Edelman Berland CEO Steve Lombardo, who polled for Mitt Romney's campaign in 2008, has sent out regular readouts on the state of play in the presidential race this year and today rounds up the key strategic assumptions that backfired on the Republican Party.
• We thought young voters would not turn out at the same level as 2008. They did. In fact, they represented 19% of the electorate per exit polls-as high, if not higher, than four years ago.
• We said that Democrats would not be +6 over Republicans and if they were, Obama would win. Well, they did and he did. Again, exit polls say Democrats were +6. Romney needed the proportion of Republicans and Democrats to be even to win.
• We thought minority turnout would be lower than 2008. It was not. In several important precincts in key states, minorities voted in numbers equal to-and in some cases better than-four years ago.
• We thought Romney would win Independents by double digits. He won them, but by just five points.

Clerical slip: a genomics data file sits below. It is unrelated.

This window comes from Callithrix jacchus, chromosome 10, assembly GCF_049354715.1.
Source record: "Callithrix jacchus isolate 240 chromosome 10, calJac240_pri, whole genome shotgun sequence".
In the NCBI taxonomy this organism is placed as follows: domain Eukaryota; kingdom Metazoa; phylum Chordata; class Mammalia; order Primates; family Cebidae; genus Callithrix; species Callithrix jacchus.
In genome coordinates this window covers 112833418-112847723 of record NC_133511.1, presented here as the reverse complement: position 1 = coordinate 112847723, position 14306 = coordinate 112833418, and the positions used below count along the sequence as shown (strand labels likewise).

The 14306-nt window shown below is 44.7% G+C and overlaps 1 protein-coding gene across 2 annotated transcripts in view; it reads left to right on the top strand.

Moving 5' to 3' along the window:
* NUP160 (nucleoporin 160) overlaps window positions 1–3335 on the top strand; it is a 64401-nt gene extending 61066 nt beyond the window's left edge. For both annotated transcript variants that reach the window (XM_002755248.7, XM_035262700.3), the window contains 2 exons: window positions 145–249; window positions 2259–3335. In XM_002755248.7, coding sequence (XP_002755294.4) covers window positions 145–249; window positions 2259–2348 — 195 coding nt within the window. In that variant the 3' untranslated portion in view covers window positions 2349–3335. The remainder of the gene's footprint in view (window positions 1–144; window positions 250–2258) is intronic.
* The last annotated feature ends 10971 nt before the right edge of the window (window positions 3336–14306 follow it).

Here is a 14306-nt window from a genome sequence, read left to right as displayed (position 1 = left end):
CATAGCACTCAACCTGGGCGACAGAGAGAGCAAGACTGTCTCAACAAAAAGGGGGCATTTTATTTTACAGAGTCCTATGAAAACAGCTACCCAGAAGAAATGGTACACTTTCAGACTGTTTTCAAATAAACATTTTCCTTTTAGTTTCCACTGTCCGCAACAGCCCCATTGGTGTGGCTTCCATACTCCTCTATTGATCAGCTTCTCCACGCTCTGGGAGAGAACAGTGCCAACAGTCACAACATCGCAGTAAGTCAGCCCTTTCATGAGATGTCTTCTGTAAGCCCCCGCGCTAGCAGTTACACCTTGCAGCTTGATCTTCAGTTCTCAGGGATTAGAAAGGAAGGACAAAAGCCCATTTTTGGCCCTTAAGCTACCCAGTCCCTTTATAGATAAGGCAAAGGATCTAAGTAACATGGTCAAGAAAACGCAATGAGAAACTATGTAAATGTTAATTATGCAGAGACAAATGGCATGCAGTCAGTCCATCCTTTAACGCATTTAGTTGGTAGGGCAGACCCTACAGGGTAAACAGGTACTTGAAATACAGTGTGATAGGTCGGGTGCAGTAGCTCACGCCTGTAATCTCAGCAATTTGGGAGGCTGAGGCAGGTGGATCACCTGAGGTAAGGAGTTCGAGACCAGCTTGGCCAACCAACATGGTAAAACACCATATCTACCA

• We thought Romney would have a huge gender advantage among men; it was only seven points. Meanwhile, the President won women by 11 points.
• We thought Romney would dominate on being "better able to handle the economy." He only beat the President on this issue by a few points. Not enough.
Exit polling data also showed that most people continue to blame George W. Bush for the country's current economic condition. The President's team was masterful in getting that message out over the last four years. Team Obama also used the abortion issue to their advantage (as Republicans have done in the past) and this helped drive up the base vote.
The President's team ran a base election, just like the 2004 Bush campaign. The economy improved just enough and Obama ran a strong campaign with few strategic and tactical errors (other than, of course, that first debate). And, perhaps most importantly, the Obama campaign defined Mitt Romney before he ever had a chance to define himself.